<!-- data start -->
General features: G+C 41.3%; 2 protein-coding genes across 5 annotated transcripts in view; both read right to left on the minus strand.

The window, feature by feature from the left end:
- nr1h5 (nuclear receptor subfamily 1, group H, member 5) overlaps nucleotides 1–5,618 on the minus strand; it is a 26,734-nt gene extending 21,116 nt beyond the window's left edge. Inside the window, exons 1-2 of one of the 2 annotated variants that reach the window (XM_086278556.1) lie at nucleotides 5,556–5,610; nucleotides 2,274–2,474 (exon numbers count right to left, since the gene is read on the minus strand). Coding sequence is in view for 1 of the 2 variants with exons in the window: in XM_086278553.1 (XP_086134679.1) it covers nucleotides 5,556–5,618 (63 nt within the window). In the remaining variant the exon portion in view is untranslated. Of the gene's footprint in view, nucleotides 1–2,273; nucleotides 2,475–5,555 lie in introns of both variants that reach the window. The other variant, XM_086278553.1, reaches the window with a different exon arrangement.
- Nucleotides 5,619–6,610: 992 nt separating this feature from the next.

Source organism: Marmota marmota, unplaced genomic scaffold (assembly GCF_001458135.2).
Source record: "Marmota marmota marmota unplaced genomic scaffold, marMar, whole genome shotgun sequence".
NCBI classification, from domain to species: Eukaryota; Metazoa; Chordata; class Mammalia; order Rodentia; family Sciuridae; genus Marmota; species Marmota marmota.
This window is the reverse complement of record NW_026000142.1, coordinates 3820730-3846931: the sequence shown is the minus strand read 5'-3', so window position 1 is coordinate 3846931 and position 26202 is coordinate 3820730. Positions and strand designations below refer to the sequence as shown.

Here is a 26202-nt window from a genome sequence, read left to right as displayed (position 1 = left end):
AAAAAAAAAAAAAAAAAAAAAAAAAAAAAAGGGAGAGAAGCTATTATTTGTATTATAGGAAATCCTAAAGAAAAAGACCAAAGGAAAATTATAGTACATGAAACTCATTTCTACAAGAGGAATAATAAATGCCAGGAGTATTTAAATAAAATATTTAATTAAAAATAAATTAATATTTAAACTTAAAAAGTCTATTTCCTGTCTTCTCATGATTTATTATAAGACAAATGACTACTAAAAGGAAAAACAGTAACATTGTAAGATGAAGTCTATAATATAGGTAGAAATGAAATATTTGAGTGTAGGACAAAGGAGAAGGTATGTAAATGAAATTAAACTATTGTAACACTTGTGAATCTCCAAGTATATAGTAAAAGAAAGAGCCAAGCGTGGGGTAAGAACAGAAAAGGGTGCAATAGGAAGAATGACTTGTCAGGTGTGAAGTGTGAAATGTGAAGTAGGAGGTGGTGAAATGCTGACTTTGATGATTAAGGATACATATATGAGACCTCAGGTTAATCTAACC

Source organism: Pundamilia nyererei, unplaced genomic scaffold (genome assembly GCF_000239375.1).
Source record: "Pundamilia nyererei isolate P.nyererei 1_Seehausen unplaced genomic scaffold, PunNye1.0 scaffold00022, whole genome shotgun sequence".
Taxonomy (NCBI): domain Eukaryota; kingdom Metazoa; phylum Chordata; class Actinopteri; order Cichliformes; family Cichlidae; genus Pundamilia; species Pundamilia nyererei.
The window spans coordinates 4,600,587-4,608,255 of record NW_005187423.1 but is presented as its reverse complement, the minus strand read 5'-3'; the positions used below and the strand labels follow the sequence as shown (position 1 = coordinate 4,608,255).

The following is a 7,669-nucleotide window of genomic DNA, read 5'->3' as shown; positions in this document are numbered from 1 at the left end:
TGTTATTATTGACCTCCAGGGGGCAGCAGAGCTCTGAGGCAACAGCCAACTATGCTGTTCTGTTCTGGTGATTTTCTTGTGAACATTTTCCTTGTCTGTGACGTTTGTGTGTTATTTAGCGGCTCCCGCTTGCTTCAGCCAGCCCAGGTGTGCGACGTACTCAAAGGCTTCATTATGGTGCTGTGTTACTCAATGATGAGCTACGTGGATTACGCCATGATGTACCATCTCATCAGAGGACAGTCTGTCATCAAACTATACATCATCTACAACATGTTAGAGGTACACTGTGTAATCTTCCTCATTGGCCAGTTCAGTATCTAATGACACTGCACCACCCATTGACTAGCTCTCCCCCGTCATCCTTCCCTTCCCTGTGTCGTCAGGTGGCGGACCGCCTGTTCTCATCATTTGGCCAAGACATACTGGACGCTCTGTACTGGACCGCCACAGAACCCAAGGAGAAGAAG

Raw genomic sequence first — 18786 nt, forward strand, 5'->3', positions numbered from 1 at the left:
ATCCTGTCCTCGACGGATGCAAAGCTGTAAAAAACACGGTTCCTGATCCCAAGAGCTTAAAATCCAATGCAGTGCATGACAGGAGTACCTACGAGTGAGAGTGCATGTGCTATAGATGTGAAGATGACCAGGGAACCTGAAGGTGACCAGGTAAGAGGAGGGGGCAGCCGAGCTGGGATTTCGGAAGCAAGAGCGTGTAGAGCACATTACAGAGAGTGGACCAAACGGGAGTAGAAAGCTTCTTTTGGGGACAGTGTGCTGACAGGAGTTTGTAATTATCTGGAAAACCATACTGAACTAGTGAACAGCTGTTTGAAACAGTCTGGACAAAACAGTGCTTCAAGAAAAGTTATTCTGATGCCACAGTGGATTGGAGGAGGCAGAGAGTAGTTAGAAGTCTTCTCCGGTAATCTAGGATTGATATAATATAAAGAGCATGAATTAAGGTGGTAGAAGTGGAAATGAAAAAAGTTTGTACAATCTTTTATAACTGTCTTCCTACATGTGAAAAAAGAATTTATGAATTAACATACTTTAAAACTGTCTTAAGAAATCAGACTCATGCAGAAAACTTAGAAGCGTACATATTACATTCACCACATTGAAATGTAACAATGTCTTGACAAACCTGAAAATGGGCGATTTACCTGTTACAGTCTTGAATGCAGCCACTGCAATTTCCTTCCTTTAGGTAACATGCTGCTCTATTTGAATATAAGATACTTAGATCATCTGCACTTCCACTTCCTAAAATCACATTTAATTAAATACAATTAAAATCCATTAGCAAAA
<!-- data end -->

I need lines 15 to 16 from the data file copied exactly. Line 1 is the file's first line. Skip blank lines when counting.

The following is a 7,669-nucleotide window of genomic DNA, read 5'->3' as shown; positions in this document are numbered from 1 at the left end:
TGTTATTATTGACCTCCAGGGGGCAGCAGAGCTCTGAGGCAACAGCCAACTATGCTGTTCTGTTCTGGTGATTTTCTTGTGAACATTTTCCTTGTCTGTGACGTTTGTGTGTTATTTAGCGGCTCCCGCTTGCTTCAGCCAGCCCAGGTGTGCGACGTACTCAAAGGCTTCATTATGGTGCTGTGTTACTCAATGATGAGCTACGTGGATTACGCCATGATGTACCATCTCATCAGAGGACAGTCTGTCATCAAACTATACATCATCTACAACATGTTAGAGGTACACTGTGTAATCTTCCTCATTGGCCAGTTCAGTATCTAATGACACTGCACCACCCATTGACTAGCTCTCCCCCGTCATCCTTCCCTTCCCTGTGTCGTCAGGTGGCGGACCGCCTGTTCTCATCATTTGGCCAAGACATACTGGACGCTCTGTACTGGACCGCCACAGAACCCAAGGAGAAGAAG